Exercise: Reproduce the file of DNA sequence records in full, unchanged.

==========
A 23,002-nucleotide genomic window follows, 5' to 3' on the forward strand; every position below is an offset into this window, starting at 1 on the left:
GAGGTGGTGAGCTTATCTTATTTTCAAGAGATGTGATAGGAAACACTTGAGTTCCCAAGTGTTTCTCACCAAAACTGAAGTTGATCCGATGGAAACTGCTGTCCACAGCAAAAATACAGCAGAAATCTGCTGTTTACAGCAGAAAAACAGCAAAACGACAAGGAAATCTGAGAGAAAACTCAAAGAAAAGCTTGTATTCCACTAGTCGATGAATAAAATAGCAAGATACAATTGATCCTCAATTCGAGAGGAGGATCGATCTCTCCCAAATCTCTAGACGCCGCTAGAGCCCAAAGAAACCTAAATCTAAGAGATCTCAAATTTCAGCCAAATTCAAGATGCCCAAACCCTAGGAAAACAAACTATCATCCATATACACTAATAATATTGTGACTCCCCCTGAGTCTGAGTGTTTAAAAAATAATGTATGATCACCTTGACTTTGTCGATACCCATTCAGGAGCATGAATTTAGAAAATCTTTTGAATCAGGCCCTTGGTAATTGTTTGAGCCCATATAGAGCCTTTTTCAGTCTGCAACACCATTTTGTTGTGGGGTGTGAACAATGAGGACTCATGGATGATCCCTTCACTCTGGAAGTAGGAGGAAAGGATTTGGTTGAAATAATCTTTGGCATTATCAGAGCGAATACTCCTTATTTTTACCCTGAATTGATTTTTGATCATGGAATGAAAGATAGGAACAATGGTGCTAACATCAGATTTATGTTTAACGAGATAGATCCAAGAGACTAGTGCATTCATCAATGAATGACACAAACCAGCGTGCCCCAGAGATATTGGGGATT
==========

A 23,002-nucleotide genomic window follows, 5' to 3' on the forward strand; every position below is an offset into this window, starting at 1 on the left:
GAGGTGGTGAGCTTATCTTATTTTCAAGAGATGTGATAGGAAACACTTGAGTTCCCAAGTGTTTCTCACCAAAACTGAAGTTGATCCGATGGAAACTGCTGTCCACAGCAAAAATACAGCAGAAATCTGCTGTTTACAGCAGAAAAACAGCAAAACGACAAGGAAATCTGAGAGAAAACTCAAAGAAAAGCTTGTATTCCACTAGTCGATGAATAAAATAGCAAGATACAATTGATCCTCAATTCGAGAGGAGGATCGATCTCTCCCAAATCTCTAGACGCCGCTAGAGCCCAAAGAAACCTAAATCTAAGAGATCTCAAATTTCAGCCAAATTCAAGATGCCCAAACCCTAGGAAAACAAACTATCATCCATATACACTAATAATATTGTGACTCCCCCTGAGTCTGAGTGTTTAAAAAATAATGTATGATCACCTTGACTTTGTCGATACCCATTCAGGAGCATGAATTTAGAAAATCTTTTGAATCAGGCCCTTGGTAATTGTTTGAGCCCATATAGAGCCTTTTTCAGTCTGCAACACCATTTTGTTGTGGGGTGTGAACAATGAGGACTCATGGATGATCCCTTCACTCTGGAAGTAGGAGGAAAGGATTTGGTTGAAATAATCTTTGGCATTATCAGAGCGAATACTCCTTATTTTTACCCTGAATTGATTTTTGATCATGGAATGAAAGATAGGAACAATGGTGCTAACATCAGATTTATGTTTAACGAGATAGATCCAAGAGACTAGTGCATTCATCAATGAATGACACAAACCAGCGTGCCCCAGAGATATTGGGGATT